During a January 8th Panel Discussion at the Consumer electronics show FCC Chairman Kevin Martin unequivocally said his agency would be investigating allegations Comcast inappropriately interfered with peer to peer data traffic moving across their network. That investigation, looking into issues relating to Net Neutrality Policy, is now official.
Comcast confirmed Monday they had received official letters of inquiry regarding the complaints.
The complaints stem from the Associated Press’ discovery in October that Comcast was either blocking, or intentionally slowing down (a practice called “throttling”), Internet traffic generated by the Bit Torrent peer to peer software used by some Comcast subscribers. Comcast’s behavior was an apparent violation of Net Neutrality principles and created public backlash.
Comcast initially declined they were doing anything to web traffic, than changed course and acknowledged they were slowing (or “throttling”) the traffic speeds but only as a “reasonable” measure to manage the traffic loads on their network.
Peer to peer software, like Bit Torrent, often involves substantially more uploading of data than is typical for regular Internet browsing and email behavior. The throttling was claimed to be justified as a necessary step to balance the load this puts on servers and insure Comcast can provide and equally high quality of service for all customers.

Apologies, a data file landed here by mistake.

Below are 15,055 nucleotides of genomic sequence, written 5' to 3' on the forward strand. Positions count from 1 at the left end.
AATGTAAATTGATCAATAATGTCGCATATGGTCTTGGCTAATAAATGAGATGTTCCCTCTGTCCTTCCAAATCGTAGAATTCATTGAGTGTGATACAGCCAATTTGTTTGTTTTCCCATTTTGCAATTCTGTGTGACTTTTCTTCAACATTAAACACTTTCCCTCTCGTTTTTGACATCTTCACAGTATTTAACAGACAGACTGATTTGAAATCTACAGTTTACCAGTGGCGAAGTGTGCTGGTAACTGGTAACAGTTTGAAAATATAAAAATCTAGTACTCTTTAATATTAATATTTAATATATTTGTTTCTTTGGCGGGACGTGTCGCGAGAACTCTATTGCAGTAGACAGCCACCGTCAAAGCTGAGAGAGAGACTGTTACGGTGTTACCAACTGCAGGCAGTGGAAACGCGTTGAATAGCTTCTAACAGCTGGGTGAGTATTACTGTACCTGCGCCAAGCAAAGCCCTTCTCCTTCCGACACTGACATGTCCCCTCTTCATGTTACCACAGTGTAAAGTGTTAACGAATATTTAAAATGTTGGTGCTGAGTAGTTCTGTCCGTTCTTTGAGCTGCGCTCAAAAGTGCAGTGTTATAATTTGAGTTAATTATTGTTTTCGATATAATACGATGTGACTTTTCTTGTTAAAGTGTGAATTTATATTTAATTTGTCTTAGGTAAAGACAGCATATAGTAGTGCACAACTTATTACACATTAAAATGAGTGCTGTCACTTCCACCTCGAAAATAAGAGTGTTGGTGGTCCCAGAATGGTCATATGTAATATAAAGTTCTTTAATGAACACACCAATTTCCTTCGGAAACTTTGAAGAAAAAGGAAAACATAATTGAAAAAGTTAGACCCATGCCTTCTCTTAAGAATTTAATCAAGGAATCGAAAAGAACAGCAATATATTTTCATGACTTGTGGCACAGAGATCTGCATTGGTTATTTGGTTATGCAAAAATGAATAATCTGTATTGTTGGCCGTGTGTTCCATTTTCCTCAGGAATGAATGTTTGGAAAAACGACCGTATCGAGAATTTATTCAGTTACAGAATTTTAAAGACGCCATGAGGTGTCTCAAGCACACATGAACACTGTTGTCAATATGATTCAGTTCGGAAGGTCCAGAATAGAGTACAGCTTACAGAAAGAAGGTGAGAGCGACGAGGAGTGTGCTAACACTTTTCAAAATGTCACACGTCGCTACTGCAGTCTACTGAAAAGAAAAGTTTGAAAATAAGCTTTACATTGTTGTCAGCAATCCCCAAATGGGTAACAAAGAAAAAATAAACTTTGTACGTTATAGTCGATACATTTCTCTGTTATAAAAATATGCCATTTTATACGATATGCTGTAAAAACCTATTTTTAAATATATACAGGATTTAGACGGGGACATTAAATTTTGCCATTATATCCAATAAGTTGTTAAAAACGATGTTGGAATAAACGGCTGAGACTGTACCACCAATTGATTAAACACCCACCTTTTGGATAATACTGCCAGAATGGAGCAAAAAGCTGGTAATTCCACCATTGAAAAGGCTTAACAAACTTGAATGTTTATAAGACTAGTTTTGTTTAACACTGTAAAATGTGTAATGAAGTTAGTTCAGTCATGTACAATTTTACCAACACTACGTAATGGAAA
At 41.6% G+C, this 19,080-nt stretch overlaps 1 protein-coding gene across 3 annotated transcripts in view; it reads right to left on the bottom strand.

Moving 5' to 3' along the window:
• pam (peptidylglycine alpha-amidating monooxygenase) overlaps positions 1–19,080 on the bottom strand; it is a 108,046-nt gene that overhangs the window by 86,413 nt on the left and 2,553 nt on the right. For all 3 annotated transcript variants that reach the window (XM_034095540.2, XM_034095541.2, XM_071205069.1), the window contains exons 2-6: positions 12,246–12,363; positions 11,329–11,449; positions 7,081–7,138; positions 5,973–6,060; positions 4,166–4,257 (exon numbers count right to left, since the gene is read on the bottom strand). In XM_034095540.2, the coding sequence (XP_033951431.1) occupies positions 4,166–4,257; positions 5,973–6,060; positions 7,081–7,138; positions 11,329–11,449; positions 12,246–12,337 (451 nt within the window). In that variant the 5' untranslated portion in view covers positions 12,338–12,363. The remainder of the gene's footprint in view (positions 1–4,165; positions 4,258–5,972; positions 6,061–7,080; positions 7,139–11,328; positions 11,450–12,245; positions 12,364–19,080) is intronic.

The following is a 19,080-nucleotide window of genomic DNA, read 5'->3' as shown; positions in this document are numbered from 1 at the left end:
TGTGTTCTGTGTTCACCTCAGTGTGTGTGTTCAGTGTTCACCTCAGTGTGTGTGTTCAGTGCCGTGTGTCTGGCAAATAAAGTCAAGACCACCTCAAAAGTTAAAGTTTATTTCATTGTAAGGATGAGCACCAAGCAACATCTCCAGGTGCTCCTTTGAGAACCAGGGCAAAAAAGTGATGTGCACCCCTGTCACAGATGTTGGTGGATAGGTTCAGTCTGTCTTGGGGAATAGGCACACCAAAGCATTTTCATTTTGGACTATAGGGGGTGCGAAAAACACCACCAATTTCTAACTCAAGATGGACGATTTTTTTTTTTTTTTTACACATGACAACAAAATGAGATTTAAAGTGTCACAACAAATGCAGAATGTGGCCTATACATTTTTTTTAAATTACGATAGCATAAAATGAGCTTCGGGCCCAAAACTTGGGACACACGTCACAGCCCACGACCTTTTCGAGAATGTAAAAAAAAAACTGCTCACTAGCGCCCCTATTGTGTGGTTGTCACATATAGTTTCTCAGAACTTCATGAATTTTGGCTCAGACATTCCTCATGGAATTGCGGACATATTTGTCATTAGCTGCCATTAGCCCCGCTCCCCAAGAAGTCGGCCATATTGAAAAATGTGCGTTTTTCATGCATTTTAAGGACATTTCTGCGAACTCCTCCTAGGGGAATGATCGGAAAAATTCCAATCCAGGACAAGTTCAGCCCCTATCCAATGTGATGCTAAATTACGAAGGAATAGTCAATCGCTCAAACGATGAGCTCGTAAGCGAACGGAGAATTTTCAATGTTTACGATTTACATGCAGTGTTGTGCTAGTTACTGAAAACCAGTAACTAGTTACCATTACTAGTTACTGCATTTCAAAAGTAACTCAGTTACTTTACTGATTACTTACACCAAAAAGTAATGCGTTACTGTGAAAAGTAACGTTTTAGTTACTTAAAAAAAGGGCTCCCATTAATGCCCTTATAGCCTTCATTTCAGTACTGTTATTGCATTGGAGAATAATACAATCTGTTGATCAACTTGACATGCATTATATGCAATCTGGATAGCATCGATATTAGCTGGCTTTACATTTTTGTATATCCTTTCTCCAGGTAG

In November several consumer groups and a few companies asked the FCC to look into the allegations. Two of the groups even suggested an outrageous fine of $195k per subscriber. (Comcast has about 12m subscribers).
Comcast stands by their statement that their actions are reasonable and “in accordance with the FCC’s policy statement.”
The investigation will hopefully determine that. It could turn into a referendum on the entire “net neutrality” issue.
•Comcast’s 2008 Vision: On Demand is King
•Congress Investigating FCC. FCC Investigating Comcast
•Bandwidth Blockades: Net Neutrality, ISP Throttling and the Entertainment Industry
•Wikipedia on the Concept of Net Neutrality
•2006 Debate Between Craig Newmark (of Craigslist) and Mike McCurry (Lobbyist for the phone industry) (via WSJ)